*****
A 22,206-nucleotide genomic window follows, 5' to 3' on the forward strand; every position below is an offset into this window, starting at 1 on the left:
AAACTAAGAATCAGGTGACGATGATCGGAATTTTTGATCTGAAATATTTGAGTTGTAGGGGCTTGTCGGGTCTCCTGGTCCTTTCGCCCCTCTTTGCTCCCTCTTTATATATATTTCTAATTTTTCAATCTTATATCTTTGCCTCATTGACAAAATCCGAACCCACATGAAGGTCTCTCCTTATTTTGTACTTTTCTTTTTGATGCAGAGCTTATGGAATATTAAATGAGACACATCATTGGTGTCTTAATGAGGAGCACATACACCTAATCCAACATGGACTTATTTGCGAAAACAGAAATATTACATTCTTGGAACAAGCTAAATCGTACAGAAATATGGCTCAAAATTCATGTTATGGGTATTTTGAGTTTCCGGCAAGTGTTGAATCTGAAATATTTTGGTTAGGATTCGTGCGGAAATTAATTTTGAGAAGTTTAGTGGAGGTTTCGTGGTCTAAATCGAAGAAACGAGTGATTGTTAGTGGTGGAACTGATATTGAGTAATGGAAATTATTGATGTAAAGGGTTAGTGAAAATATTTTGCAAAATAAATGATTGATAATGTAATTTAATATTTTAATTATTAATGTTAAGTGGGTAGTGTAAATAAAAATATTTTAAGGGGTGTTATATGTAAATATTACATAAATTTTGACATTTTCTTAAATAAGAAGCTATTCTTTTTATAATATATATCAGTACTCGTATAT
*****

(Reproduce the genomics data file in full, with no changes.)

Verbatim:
A 22,206-nucleotide genomic window follows, 5' to 3' on the forward strand; every position below is an offset into this window, starting at 1 on the left:
AAACTAAGAATCAGGTGACGATGATCGGAATTTTTGATCTGAAATATTTGAGTTGTAGGGGCTTGTCGGGTCTCCTGGTCCTTTCGCCCCTCTTTGCTCCCTCTTTATATATATTTCTAATTTTTCAATCTTATATCTTTGCCTCATTGACAAAATCCGAACCCACATGAAGGTCTCTCCTTATTTTGTACTTTTCTTTTTGATGCAGAGCTTATGGAATATTAAATGAGACACATCATTGGTGTCTTAATGAGGAGCACATACACCTAATCCAACATGGACTTATTTGCGAAAACAGAAATATTACATTCTTGGAACAAGCTAAATCGTACAGAAATATGGCTCAAAATTCATGTTATGGGTATTTTGAGTTTCCGGCAAGTGTTGAATCTGAAATATTTTGGTTAGGATTCGTGCGGAAATTAATTTTGAGAAGTTTAGTGGAGGTTTCGTGGTCTAAATCGAAGAAACGAGTGATTGTTAGTGGTGGAACTGATATTGAGTAATGGAAATTATTGATGTAAAGGGTTAGTGAAAATATTTTGCAAAATAAATGATTGATAATGTAATTTAATATTTTAATTATTAATGTTAAGTGGGTAGTGTAAATAAAAATATTTTAAGGGGTGTTATATGTAAATATTACATAAATTTTGACATTTTCTTAAATAAGAAGCTATTCTTTTTATAATATATATCAGTACTCGTATAT